Male’, Maldives – President Ibrahim Mohamed Solih has raised concerns over the increasing plastic pollution of the seas.
At the Summit, President Solih stated that the Maldives takes its climate commitments seriously, and that the country will continue to engage with global partners to preserve biodiversity and address the climate emergency, which continues to endanger the planet as a whole.
He also added that this is why Maldives presented its Climate Resilient Island Initiative on the sidelines of the 74th General Assembly last year, said the President Solih. He explained that this initiative provides a model that other small island states can use to develop sustainability, by conserving eco-rich areas, phasing out single-use plastics, and rapidly transiting to renewable energy.
He also shed light on the county’s ongoing partnership with the Blue Prosperity Coalition, which is a global alliance of ocean experts dedicated to growing blue economies and preserving the ocean’s health. The Maldives has been working with the coalition to conduct scientific expeditions that will inform the country’s blue economic policies and maritime spatial plans going forward, so that development does not compromise the county’s natural assets.
The President also expressed deep concerns due to excessive plastic pollution, especially in the ocean. He cited the alarming fact that over 8 million tonnes of plastic end up in the ocean every year. He explained that such concerns are what led Maldives to become a founder and co-chair of the Group of Friends to Combat Marine Plastic Pollution, and why the administration is committed to delivering on its pledge to phase out single use plastic by the year 2023.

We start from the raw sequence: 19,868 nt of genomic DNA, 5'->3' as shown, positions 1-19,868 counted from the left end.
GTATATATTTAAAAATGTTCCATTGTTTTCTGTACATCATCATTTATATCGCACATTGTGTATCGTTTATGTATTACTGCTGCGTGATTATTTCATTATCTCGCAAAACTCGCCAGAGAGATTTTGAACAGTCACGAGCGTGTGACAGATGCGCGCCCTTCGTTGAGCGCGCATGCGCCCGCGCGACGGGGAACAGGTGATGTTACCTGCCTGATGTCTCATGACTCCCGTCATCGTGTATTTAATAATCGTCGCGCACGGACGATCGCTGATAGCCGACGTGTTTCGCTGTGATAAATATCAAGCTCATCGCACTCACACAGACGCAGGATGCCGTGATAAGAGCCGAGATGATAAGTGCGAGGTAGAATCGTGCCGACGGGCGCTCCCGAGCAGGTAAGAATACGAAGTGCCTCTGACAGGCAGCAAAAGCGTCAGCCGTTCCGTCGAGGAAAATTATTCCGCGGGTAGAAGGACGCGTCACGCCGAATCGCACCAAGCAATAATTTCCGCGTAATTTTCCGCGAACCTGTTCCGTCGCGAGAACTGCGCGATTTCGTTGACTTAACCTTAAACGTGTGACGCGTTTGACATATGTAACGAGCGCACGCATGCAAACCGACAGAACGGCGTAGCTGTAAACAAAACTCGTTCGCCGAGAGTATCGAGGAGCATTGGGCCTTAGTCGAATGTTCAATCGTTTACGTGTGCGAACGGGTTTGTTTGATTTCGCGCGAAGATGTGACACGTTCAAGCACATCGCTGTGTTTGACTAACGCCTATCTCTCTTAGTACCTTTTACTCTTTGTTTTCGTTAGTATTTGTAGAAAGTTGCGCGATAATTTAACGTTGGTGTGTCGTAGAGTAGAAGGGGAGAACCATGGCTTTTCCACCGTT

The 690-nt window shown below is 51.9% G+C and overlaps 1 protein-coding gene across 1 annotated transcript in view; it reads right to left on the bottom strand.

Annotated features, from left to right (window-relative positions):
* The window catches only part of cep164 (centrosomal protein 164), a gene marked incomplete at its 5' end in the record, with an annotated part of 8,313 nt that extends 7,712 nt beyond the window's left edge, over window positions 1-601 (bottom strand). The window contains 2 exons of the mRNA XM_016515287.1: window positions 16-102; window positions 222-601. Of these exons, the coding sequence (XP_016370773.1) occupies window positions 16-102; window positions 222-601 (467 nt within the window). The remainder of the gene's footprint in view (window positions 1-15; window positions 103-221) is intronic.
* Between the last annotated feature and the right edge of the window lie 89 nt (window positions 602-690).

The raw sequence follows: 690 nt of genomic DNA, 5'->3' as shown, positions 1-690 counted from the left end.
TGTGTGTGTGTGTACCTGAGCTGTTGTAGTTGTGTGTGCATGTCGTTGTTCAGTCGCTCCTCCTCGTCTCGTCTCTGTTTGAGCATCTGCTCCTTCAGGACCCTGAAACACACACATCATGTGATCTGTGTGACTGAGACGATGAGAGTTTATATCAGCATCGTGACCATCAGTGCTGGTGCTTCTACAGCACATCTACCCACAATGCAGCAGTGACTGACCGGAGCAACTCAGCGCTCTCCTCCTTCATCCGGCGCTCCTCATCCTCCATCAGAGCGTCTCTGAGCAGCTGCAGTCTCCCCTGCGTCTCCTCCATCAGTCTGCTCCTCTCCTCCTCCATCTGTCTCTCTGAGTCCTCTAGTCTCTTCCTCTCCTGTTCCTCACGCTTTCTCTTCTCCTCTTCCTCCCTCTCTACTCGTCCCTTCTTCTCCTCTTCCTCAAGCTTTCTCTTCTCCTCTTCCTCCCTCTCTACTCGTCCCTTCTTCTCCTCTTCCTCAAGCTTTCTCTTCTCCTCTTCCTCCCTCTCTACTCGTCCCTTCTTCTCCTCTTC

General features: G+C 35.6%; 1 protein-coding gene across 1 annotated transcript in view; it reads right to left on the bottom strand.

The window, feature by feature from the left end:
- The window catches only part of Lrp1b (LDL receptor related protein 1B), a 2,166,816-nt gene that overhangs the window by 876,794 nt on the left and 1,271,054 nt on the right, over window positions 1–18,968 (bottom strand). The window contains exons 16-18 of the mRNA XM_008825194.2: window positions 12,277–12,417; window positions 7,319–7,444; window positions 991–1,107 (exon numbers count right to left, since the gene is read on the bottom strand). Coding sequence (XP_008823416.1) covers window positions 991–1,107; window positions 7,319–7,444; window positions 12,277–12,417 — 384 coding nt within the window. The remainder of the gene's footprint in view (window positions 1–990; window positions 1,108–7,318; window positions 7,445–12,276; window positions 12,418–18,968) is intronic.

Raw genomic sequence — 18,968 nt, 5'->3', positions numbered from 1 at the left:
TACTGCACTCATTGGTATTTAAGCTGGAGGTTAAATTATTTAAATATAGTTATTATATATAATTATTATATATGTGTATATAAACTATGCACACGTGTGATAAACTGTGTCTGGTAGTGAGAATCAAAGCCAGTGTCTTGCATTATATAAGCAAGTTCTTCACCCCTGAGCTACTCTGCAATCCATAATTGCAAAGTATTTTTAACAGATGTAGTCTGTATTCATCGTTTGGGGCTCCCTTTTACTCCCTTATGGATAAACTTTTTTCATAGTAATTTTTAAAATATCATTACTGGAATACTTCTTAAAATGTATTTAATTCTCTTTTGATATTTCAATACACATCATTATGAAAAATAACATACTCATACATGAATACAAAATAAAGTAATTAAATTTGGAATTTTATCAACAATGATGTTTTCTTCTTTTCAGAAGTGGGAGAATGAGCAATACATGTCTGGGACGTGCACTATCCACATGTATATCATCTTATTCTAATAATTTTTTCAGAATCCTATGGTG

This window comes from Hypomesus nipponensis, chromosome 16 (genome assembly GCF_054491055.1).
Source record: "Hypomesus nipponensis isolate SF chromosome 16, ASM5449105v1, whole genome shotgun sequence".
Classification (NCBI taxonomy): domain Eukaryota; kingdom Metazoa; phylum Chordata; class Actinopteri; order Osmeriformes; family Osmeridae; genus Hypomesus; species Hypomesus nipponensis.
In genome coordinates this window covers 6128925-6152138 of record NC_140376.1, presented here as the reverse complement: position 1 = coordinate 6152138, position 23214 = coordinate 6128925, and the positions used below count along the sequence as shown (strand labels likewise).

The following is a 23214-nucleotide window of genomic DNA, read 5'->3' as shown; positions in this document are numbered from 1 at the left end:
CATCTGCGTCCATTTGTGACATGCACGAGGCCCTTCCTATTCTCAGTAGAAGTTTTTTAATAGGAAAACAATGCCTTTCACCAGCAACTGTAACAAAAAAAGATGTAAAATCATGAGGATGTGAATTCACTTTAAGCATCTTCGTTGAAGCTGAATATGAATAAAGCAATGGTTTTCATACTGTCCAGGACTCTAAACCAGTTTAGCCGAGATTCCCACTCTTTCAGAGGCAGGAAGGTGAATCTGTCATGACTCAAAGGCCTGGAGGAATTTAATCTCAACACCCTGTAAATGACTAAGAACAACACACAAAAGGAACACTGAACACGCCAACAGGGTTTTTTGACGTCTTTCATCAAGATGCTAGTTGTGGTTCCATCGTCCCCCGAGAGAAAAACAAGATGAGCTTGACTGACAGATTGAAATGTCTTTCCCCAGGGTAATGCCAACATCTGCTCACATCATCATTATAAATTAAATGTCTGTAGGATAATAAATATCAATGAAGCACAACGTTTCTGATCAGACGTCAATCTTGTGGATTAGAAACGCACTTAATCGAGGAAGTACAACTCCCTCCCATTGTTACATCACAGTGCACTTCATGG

While concluding, the President called on all to be more respectful towards nature, and to heed a key lesson of this pandemic and said that “Covid-19 is a zoonotic disease to which humanity was exposed by our continued disrespect for nature’s boundaries”. He stressed that if we do not do right by our earth and become better stewards of nature’s gifts, we will face similar and possibly worse consequences in the future.